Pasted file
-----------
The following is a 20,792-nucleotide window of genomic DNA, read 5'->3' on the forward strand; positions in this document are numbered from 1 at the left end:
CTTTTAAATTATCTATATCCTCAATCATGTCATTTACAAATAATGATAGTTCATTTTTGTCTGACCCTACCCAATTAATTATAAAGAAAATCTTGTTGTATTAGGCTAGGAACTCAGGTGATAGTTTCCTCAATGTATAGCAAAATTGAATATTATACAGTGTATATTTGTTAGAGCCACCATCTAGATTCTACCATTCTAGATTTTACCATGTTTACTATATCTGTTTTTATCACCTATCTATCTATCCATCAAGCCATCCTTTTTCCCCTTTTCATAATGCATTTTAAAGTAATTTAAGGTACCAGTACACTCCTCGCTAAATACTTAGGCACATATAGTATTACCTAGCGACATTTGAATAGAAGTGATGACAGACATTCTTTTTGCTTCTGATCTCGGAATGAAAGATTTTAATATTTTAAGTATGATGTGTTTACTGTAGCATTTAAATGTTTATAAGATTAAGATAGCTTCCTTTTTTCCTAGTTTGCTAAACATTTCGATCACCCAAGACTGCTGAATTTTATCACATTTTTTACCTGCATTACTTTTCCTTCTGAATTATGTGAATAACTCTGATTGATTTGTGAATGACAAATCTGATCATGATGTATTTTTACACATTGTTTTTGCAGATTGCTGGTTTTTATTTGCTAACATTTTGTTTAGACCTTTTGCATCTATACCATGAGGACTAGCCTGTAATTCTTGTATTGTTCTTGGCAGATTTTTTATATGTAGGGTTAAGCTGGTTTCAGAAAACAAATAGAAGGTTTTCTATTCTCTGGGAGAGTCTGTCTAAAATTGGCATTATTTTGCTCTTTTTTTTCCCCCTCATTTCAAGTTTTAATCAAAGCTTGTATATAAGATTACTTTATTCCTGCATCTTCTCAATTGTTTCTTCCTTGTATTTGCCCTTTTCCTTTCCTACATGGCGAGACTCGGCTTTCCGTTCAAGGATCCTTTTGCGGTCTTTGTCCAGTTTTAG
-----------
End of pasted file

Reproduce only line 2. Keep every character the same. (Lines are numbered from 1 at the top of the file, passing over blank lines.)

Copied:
CTTTTAAATTATCTATATCCTCAATCATGTCATTTACAAATAATGATAGTTCATTTTTGTCTGACCCTACCCAATTAATTATAAAGAAAATCTTGTTGTATTAGGCTAGGAACTCAGGTGATAGTTTCCTCAATGTATAGCAAAATTGAATATTATACAGTGTATATTTGTTAGAGCCACCATCTAGATTCTACCATTCTAGATTTTACCATGTTTACTATATCTGTTTTTATCACCTATCTATCTATCCATCAAGCCATCCTTTTTCCCCTTTTCATAATGCATTTTAAAGTAATTTAAGGTACCAGTACACTCCTCGCTAAATACTTAGGCACATATAGTATTACCTAGCGACATTTGAATAGAAGTGATGACAGACATTCTTTTTGCTTCTGATCTCGGAATGAAAGATTTTAATATTTTAAGTATGATGTGTTTACTGTAGCATTTAAATGTTTATAAGATTAAGATAGCTTCCTTTTTTCCTAGTTTGCTAAACATTTCGATCACCCAAGACTGCTGAATTTTATCACATTTTTTACCTGCATTACTTTTCCTTCTGAATTATGTGAATAACTCTGATTGATTTGTGAATGACAAATCTGATCATGATGTATTTTTACACATTGTTTTTGCAGATTGCTGGTTTTTATTTGCTAACATTTTGTTTAGACCTTTTGCATCTATACCATGAGGACTAGCCTGTAATTCTTGTATTGTTCTTGGCAGATTTTTTATATGTAGGGTTAAGCTGGTTTCAGAAAACAAATAGAAGGTTTTCTATTCTCTGGGAGAGTCTGTCTAAAATTGGCATTATTTTGCTCTTTTTTTTCCCCCTCATTTCAAGTTTTAATCAAAGCTTGTATATAAGATTACTTTATTCCTGCATCTTCTCAATTGTTTCTTCCTTGTATTTGCCCTTTTCCTTTCCTACATGGCGAGACTCGGCTTTCCGTTCAAGGATCCTTTTGCGGTCTTTGTCCAGTTTTAG